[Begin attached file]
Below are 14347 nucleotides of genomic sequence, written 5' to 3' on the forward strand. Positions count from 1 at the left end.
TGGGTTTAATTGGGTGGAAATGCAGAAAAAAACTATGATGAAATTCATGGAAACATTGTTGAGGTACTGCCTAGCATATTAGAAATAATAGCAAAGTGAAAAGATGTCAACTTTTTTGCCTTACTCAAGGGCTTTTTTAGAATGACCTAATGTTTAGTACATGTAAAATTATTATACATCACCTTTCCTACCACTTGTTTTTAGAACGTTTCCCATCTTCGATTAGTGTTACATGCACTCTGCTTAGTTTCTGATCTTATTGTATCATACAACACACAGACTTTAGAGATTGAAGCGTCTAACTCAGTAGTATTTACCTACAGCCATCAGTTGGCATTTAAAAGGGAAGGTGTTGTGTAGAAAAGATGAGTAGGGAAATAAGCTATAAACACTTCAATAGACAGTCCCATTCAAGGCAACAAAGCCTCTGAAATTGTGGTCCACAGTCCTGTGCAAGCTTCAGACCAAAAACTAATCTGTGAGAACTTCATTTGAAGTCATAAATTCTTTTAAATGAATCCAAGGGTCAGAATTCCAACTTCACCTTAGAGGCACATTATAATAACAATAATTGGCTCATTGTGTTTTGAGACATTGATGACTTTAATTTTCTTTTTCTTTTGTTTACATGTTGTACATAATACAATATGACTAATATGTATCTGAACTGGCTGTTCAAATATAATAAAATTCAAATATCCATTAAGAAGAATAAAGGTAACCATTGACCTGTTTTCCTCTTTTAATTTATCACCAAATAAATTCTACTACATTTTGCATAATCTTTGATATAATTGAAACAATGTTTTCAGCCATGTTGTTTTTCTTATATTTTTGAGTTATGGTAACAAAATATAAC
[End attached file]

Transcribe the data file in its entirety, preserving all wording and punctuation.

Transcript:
Below are 14347 nucleotides of genomic sequence, written 5' to 3' on the forward strand. Positions count from 1 at the left end.
TGGGTTTAATTGGGTGGAAATGCAGAAAAAAACTATGATGAAATTCATGGAAACATTGTTGAGGTACTGCCTAGCATATTAGAAATAATAGCAAAGTGAAAAGATGTCAACTTTTTTGCCTTACTCAAGGGCTTTTTTAGAATGACCTAATGTTTAGTACATGTAAAATTATTATACATCACCTTTCCTACCACTTGTTTTTAGAACGTTTCCCATCTTCGATTAGTGTTACATGCACTCTGCTTAGTTTCTGATCTTATTGTATCATACAACACACAGACTTTAGAGATTGAAGCGTCTAACTCAGTAGTATTTACCTACAGCCATCAGTTGGCATTTAAAAGGGAAGGTGTTGTGTAGAAAAGATGAGTAGGGAAATAAGCTATAAACACTTCAATAGACAGTCCCATTCAAGGCAACAAAGCCTCTGAAATTGTGGTCCACAGTCCTGTGCAAGCTTCAGACCAAAAACTAATCTGTGAGAACTTCATTTGAAGTCATAAATTCTTTTAAATGAATCCAAGGGTCAGAATTCCAACTTCACCTTAGAGGCACATTATAATAACAATAATTGGCTCATTGTGTTTTGAGACATTGATGACTTTAATTTTCTTTTTCTTTTGTTTACATGTTGTACATAATACAATATGACTAATATGTATCTGAACTGGCTGTTCAAATATAATAAAATTCAAATATCCATTAAGAAGAATAAAGGTAACCATTGACCTGTTTTCCTCTTTTAATTTATCACCAAATAAATTCTACTACATTTTGCATAATCTTTGATATAATTGAAACAATGTTTTCAGCCATGTTGTTTTTCTTATATTTTTGAGTTATGGTAACAAAATATAAC